Walk this Way

8 09 2011
Often Awesome Episode 16 ~ Walk the Way

“There’s just a lot of things in our laws and our health care that need to be changed…so that when people face things like this (ALS) they can do it with dignity…and not be robbed of the things they love in their life.” – Pat Szafranski (Kaylan’s mom)

This statement strikes at the core of what I feel about what is going on in this public war with ALS, as well as in the hope that I have for becoming a nurse: I want to insure and protect that dignity, that independence.  To have your movement robbed by a disease is tragic enough, to have it steal your voice and literally the food from your mouth is a horror, to take the air from your lungs – a nightmare.  To have to fight the disease and at the same time fight for your identity when all these physical things start eroding and to have your family, friends, and community begin to become your voice, your movement, and your expression is another deep act that is not easy and requires a balance of self-acceptance and self love; to recognize that you are taken care of and cherished to be so advocated and supported.  My mother was ever struggling with the loss of independence and with the gratefulness of having a family of support – to find that balance and have a fierce purpose to your life in spite of this disease taking away your basic means – its humbling to witness.  My mother’s defiance and purpose was to continue to take care of us and to remind us to love.  Tim managed to raise an army and through brave deeds and voice, managed to illustrate for us all how to fight defiantly and to live for love.

Its difficult when laws, governments, and organizations protect themselves at the cost of those gifts of humanity, by denying basic rights (like getting married), benefits, or health care coverage.  With a disease that by time of diagnosis can already have compromised a persons ability to speak, to move, to eat, and to provide for themselves, it can be too little, too late.

My family in many ways was very lucky.  They discovered and diagnosed my mother in about a year of evaluation; quick in some cases.  We seemed ideally positioned as well, with my family home being situated less than 10 miles from the Central and Southern Ohio ALS chapters headquarters and less than 3 miles from a company that supplied equipment; we were also less than 6 miles from the hospital that had a hospice center.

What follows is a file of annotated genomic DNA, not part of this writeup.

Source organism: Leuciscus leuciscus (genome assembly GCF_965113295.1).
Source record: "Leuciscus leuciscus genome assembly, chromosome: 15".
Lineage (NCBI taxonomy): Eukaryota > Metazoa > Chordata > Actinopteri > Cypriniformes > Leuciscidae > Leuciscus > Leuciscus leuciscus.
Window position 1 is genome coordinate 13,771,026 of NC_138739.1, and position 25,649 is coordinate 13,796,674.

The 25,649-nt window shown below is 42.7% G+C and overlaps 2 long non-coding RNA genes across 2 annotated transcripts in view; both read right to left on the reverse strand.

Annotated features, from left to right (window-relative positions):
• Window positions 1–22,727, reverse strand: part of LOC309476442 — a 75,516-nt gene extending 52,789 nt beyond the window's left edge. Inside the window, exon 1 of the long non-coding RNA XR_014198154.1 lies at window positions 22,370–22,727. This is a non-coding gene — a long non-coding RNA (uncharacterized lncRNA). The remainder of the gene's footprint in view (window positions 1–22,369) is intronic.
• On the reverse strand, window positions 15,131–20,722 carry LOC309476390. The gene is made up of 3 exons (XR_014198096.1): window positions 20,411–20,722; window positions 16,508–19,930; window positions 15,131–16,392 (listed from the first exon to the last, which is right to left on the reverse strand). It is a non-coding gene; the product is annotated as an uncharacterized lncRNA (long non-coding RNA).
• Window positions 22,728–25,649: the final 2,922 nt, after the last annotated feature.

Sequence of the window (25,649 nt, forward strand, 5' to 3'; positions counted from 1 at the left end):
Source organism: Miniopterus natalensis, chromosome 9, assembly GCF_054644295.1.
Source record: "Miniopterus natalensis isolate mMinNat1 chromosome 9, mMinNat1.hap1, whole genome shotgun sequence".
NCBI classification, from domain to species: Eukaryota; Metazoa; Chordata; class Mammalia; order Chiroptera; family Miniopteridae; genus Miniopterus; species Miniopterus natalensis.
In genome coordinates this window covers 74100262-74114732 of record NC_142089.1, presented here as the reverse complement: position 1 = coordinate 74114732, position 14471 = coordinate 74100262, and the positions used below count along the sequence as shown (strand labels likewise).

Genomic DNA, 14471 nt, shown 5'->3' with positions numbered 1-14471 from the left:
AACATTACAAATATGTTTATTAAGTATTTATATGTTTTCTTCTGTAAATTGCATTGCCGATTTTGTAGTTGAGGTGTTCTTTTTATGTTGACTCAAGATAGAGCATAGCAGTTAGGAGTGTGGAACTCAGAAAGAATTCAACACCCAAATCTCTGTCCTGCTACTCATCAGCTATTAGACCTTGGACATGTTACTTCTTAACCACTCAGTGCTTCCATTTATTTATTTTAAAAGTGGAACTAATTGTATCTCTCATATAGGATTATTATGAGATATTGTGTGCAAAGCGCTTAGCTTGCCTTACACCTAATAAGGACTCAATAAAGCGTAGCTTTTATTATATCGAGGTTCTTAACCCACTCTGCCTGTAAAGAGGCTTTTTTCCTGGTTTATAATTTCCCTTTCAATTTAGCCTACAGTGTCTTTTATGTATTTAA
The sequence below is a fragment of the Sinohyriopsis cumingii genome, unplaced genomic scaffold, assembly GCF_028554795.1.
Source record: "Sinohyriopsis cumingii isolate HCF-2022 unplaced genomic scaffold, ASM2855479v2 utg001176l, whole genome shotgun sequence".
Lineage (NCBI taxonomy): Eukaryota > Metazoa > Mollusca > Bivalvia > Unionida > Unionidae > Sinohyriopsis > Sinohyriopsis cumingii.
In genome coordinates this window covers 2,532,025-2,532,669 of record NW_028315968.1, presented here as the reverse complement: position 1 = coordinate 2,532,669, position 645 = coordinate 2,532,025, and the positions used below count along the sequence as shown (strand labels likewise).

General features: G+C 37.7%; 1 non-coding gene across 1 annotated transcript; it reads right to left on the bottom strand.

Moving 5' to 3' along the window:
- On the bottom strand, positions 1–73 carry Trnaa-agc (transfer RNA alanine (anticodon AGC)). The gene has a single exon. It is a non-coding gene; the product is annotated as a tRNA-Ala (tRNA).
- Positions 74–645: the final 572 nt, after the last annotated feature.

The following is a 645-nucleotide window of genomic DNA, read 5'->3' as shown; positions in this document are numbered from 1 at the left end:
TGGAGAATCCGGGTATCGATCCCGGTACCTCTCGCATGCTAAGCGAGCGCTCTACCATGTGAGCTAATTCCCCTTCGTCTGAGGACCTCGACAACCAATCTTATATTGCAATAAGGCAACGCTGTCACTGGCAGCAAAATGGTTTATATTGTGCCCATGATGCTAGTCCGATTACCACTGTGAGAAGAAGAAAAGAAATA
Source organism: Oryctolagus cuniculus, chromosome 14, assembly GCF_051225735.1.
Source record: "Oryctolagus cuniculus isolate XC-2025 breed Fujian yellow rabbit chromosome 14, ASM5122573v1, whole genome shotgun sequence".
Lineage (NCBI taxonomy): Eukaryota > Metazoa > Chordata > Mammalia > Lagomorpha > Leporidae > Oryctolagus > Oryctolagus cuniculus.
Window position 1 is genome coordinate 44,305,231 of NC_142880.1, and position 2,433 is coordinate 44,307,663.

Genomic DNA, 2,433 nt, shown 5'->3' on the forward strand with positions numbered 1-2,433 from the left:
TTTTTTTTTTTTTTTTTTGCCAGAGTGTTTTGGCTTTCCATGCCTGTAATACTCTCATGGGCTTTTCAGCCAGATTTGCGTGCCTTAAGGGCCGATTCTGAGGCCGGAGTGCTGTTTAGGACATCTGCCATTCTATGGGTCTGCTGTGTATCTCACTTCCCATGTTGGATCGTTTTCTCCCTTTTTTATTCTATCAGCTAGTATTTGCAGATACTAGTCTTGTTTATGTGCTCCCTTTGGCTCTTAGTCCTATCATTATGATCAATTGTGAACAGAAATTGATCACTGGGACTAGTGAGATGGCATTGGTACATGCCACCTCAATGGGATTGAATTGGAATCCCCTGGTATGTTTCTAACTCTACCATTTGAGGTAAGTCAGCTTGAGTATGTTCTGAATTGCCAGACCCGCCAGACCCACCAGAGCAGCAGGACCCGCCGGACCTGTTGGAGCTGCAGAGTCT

The Central and Southern Ohio ALS chapters was with us, helping my mother and father get the supplies, advice, nursing care, assisting devices, information…the support was constant provided the tools that made a difference in the quality of my mother’s life.  They stayed in contact with us afterwards and I owe a debt of gratitude for the compassionate and enthusiastic ear of Marlin Seymour, the chapters director, for all her assistance in helping us with my mother’s care, but also for her kind words when she passed, and also for her help with my projects to make things like the Iron Horse Challenge a reality.

Marlin, was not so fortunate herself.  She knows the value of what the ALSA chapters can provide.  She is brave and honest about how hard it was for her and her family when they were savaged by ALS.  Where they were, they weren’t even aware of the ALSA; there was no chapter where they lived.  They didn’t have the support or supplies, the facilities, the nurses or equipment.  Her family’s fight was brutal and very alone.  She knows the value of community support, awareness, and action.  She has made it her job to make sure no one has to go through what her family went through.  Its personal.